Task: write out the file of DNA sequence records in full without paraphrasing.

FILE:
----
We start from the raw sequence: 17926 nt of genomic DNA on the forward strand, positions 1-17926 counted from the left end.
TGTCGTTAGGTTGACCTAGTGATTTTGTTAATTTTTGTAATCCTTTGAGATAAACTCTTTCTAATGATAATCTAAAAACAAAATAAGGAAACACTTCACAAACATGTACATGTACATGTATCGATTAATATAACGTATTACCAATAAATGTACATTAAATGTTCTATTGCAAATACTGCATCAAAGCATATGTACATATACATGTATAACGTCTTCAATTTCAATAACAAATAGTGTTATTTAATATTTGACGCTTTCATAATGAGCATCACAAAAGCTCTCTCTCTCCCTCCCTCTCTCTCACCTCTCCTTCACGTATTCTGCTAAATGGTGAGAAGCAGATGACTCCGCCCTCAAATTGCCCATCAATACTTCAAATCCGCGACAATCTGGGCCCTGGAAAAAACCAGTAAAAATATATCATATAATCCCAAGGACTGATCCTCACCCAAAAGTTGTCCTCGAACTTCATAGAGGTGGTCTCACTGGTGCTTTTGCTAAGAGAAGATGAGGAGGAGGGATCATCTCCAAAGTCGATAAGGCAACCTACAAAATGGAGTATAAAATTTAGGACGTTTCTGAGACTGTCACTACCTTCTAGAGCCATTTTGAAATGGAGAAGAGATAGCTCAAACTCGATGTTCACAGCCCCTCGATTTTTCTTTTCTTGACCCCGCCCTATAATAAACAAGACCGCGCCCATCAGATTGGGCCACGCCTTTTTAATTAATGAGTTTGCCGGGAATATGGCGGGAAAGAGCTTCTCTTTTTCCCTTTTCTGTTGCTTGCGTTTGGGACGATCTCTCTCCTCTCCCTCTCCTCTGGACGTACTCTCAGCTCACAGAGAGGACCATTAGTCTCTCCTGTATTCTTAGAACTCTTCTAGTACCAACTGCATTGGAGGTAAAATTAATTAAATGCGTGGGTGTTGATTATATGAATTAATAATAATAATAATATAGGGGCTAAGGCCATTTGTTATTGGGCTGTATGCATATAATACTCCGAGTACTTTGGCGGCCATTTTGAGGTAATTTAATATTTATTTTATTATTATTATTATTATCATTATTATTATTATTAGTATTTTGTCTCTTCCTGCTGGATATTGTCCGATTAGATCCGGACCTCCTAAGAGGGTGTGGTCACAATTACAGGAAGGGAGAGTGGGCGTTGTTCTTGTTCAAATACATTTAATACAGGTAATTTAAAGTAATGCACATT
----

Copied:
We start from the raw sequence: 17926 nt of genomic DNA on the forward strand, positions 1-17926 counted from the left end.
TGTCGTTAGGTTGACCTAGTGATTTTGTTAATTTTTGTAATCCTTTGAGATAAACTCTTTCTAATGATAATCTAAAAACAAAATAAGGAAACACTTCACAAACATGTACATGTACATGTATCGATTAATATAACGTATTACCAATAAATGTACATTAAATGTTCTATTGCAAATACTGCATCAAAGCATATGTACATATACATGTATAACGTCTTCAATTTCAATAACAAATAGTGTTATTTAATATTTGACGCTTTCATAATGAGCATCACAAAAGCTCTCTCTCTCCCTCCCTCTCTCTCACCTCTCCTTCACGTATTCTGCTAAATGGTGAGAAGCAGATGACTCCGCCCTCAAATTGCCCATCAATACTTCAAATCCGCGACAATCTGGGCCCTGGAAAAAACCAGTAAAAATATATCATATAATCCCAAGGACTGATCCTCACCCAAAAGTTGTCCTCGAACTTCATAGAGGTGGTCTCACTGGTGCTTTTGCTAAGAGAAGATGAGGAGGAGGGATCATCTCCAAAGTCGATAAGGCAACCTACAAAATGGAGTATAAAATTTAGGACGTTTCTGAGACTGTCACTACCTTCTAGAGCCATTTTGAAATGGAGAAGAGATAGCTCAAACTCGATGTTCACAGCCCCTCGATTTTTCTTTTCTTGACCCCGCCCTATAATAAACAAGACCGCGCCCATCAGATTGGGCCACGCCTTTTTAATTAATGAGTTTGCCGGGAATATGGCGGGAAAGAGCTTCTCTTTTTCCCTTTTCTGTTGCTTGCGTTTGGGACGATCTCTCTCCTCTCCCTCTCCTCTGGACGTACTCTCAGCTCACAGAGAGGACCATTAGTCTCTCCTGTATTCTTAGAACTCTTCTAGTACCAACTGCATTGGAGGTAAAATTAATTAAATGCGTGGGTGTTGATTATATGAATTAATAATAATAATAATATAGGGGCTAAGGCCATTTGTTATTGGGCTGTATGCATATAATACTCCGAGTACTTTGGCGGCCATTTTGAGGTAATTTAATATTTATTTTATTATTATTATTATTATCATTATTATTATTATTAGTATTTTGTCTCTTCCTGCTGGATATTGTCCGATTAGATCCGGACCTCCTAAGAGGGTGTGGTCACAATTACAGGAAGGGAGAGTGGGCGTTGTTCTTGTTCAAATACATTTAATACAGGTAATTTAAAGTAATGCACATT